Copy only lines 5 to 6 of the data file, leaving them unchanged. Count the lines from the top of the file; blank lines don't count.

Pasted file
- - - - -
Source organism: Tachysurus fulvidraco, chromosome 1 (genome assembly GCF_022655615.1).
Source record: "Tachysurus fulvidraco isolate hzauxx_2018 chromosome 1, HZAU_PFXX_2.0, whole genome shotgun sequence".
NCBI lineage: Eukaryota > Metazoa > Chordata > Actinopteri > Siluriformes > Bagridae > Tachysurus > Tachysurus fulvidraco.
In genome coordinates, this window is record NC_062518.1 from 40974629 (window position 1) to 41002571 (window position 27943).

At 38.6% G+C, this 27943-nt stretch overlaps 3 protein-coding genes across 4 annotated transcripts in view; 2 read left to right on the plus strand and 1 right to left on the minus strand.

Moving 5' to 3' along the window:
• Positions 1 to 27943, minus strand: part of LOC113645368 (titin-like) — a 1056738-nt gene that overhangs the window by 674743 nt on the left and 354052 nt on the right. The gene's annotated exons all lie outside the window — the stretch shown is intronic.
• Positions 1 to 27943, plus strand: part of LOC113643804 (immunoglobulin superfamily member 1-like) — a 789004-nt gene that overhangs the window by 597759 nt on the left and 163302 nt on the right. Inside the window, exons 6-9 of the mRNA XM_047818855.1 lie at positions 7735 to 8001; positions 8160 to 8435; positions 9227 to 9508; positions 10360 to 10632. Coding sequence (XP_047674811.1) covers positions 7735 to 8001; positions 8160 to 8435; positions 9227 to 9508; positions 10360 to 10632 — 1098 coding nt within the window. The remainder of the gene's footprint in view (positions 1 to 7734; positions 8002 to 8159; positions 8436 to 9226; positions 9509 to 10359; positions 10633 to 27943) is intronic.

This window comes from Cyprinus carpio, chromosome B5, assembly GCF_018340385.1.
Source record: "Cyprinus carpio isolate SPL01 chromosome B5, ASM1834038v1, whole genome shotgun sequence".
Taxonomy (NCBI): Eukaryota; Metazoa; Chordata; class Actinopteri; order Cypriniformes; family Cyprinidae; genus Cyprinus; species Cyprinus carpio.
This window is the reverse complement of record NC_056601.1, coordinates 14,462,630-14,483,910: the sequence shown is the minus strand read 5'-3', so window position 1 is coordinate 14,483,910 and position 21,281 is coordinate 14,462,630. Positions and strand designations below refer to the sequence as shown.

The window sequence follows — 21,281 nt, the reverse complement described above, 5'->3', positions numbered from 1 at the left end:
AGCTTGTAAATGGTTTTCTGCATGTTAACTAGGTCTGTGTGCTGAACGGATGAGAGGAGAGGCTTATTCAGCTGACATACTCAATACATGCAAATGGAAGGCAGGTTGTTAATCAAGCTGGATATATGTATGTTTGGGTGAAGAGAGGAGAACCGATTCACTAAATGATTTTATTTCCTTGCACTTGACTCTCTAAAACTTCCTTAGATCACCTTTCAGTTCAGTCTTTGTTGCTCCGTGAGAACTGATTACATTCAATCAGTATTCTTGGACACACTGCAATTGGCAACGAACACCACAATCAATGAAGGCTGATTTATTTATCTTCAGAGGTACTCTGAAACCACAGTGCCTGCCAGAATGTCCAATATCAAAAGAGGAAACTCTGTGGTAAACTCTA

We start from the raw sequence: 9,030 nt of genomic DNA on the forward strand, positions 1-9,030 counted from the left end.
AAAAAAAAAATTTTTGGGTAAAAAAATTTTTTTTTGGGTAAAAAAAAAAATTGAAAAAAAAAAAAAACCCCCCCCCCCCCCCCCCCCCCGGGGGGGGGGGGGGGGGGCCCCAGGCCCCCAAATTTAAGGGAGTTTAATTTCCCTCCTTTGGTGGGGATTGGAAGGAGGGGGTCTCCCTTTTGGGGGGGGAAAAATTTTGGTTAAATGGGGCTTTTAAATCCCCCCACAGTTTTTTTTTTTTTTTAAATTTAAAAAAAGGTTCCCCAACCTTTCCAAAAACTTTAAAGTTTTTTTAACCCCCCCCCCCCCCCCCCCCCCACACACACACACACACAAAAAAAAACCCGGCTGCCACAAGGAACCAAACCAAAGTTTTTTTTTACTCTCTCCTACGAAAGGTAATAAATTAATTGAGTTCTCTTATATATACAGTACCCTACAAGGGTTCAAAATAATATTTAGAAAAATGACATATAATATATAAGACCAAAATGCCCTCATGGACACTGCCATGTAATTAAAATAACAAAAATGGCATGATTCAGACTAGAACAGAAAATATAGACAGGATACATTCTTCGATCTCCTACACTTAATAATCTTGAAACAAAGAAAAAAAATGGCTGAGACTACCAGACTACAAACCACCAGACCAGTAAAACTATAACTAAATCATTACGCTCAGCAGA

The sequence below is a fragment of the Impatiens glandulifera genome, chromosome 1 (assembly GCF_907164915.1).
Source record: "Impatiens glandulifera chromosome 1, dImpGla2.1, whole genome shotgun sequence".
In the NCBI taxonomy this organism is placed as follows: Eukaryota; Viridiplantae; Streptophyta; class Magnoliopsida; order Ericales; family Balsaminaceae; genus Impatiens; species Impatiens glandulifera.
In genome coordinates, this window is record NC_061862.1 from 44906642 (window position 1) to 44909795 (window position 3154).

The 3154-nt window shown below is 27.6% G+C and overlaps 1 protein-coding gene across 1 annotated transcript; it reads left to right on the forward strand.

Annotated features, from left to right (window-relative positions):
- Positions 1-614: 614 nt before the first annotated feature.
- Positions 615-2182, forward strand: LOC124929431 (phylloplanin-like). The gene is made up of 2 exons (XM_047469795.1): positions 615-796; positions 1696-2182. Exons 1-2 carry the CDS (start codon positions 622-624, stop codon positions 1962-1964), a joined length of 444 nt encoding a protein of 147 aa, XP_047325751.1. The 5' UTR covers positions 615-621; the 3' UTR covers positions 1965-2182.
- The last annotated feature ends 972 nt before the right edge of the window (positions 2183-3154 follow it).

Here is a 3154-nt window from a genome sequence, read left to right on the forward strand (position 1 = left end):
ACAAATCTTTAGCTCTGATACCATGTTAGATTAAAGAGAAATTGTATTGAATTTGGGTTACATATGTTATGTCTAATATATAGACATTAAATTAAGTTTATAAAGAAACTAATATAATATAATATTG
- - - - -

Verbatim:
At 38.6% G+C, this 27943-nt stretch overlaps 3 protein-coding genes across 4 annotated transcripts in view; 2 read left to right on the plus strand and 1 right to left on the minus strand.

Moving 5' to 3' along the window: